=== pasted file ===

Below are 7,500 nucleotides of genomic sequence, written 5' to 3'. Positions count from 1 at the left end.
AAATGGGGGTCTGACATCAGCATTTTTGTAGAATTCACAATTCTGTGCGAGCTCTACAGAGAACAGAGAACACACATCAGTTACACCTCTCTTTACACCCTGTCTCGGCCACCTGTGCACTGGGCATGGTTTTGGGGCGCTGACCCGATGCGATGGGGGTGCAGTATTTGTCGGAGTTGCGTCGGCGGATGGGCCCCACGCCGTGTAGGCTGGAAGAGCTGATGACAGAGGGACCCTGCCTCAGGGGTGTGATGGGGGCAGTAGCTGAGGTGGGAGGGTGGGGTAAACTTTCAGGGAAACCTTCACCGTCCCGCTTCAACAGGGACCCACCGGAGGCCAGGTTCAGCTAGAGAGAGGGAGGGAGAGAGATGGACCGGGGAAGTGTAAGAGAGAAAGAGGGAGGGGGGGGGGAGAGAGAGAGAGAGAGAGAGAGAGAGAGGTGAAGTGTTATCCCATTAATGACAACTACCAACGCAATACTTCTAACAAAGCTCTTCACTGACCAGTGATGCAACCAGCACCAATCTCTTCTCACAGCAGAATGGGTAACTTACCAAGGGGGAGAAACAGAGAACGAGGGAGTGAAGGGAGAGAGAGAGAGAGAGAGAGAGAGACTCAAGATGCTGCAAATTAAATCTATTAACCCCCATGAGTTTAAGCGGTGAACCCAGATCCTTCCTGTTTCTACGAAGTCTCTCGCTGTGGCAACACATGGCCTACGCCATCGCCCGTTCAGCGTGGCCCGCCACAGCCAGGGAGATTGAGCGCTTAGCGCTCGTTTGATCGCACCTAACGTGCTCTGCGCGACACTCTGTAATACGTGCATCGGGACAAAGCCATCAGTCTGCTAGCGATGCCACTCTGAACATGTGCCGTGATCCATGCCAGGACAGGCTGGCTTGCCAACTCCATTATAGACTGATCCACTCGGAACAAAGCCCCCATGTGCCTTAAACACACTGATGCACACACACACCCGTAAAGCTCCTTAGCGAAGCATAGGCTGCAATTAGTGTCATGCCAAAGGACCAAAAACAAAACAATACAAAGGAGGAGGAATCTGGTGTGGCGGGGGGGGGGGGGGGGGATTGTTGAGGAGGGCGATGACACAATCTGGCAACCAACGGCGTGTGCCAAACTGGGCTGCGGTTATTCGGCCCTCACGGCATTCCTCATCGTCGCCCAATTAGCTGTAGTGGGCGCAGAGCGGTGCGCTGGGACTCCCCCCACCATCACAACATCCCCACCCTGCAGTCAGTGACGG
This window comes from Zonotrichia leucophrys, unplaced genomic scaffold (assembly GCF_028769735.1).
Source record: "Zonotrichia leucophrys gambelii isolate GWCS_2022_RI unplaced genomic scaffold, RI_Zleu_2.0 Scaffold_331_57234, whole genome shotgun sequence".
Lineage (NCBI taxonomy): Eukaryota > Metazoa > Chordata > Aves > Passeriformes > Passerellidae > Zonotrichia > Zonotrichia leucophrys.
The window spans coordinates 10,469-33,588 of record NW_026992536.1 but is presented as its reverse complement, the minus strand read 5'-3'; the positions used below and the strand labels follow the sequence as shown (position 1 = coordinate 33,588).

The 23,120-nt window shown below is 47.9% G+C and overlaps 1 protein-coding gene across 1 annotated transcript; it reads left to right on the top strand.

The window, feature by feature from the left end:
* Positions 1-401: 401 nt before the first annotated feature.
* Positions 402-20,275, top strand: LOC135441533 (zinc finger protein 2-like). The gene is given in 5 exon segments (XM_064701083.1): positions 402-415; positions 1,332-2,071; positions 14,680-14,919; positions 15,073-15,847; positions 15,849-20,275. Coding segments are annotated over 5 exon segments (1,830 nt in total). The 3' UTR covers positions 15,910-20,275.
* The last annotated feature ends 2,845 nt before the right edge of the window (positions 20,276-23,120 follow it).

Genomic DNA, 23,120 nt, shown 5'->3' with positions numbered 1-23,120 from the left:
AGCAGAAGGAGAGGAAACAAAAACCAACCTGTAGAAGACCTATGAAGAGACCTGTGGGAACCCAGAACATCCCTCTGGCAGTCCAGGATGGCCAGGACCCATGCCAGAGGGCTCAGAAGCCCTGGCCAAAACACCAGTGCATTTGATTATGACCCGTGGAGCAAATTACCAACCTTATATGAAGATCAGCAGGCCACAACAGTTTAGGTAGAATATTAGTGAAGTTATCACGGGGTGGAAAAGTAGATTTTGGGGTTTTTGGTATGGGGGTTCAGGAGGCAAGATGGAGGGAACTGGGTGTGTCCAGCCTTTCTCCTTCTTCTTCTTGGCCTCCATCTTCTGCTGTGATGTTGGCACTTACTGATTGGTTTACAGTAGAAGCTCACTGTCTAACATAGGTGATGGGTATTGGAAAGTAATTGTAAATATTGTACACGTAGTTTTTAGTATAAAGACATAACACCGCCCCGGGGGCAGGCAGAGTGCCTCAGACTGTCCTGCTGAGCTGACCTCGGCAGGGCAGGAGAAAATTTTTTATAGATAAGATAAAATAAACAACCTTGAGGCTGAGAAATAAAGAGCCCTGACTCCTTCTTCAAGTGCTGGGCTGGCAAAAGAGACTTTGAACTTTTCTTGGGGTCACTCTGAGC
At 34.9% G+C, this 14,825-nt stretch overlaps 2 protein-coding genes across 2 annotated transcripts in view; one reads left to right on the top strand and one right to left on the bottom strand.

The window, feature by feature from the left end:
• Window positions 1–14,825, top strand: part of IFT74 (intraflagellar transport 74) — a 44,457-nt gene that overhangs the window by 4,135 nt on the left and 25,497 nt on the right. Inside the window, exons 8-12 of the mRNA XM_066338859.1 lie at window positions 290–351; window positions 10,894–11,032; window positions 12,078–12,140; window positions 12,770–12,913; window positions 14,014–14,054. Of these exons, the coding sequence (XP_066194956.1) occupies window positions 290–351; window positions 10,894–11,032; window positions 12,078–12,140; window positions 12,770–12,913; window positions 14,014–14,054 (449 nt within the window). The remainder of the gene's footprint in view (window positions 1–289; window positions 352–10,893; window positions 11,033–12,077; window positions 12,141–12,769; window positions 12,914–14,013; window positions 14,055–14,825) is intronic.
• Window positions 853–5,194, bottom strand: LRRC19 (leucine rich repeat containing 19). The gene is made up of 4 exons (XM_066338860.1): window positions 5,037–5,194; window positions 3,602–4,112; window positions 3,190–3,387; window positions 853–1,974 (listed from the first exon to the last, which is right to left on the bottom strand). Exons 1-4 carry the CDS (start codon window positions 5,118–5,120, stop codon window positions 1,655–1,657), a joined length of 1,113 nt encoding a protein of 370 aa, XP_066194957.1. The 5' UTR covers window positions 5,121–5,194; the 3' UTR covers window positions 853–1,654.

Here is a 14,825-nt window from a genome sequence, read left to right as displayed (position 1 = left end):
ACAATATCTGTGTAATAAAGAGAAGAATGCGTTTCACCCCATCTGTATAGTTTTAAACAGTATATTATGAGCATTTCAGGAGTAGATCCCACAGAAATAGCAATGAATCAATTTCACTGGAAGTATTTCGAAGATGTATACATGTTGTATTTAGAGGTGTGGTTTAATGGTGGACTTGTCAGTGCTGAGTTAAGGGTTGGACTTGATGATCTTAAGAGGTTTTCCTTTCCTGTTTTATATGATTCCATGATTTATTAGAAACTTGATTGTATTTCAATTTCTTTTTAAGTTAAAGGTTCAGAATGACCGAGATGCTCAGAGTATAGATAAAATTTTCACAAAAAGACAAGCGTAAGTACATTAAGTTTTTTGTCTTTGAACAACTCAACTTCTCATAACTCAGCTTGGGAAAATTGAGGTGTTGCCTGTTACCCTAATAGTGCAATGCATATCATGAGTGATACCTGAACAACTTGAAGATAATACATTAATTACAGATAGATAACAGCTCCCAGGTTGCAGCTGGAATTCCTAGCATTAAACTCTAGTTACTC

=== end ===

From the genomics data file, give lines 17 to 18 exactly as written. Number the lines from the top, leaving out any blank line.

• Window positions 853–5,194, bottom strand: LRRC19 (leucine rich repeat containing 19). The gene is made up of 4 exons (XM_066338860.1): window positions 5,037–5,194; window positions 3,602–4,112; window positions 3,190–3,387; window positions 853–1,974 (listed from the first exon to the last, which is right to left on the bottom strand). Exons 1-4 carry the CDS (start codon window positions 5,118–5,120, stop codon window positions 1,655–1,657), a joined length of 1,113 nt encoding a protein of 370 aa, XP_066194957.1. The 5' UTR covers window positions 5,121–5,194; the 3' UTR covers window positions 853–1,654.

Here is a 14,825-nt window from a genome sequence, read left to right as displayed (position 1 = left end):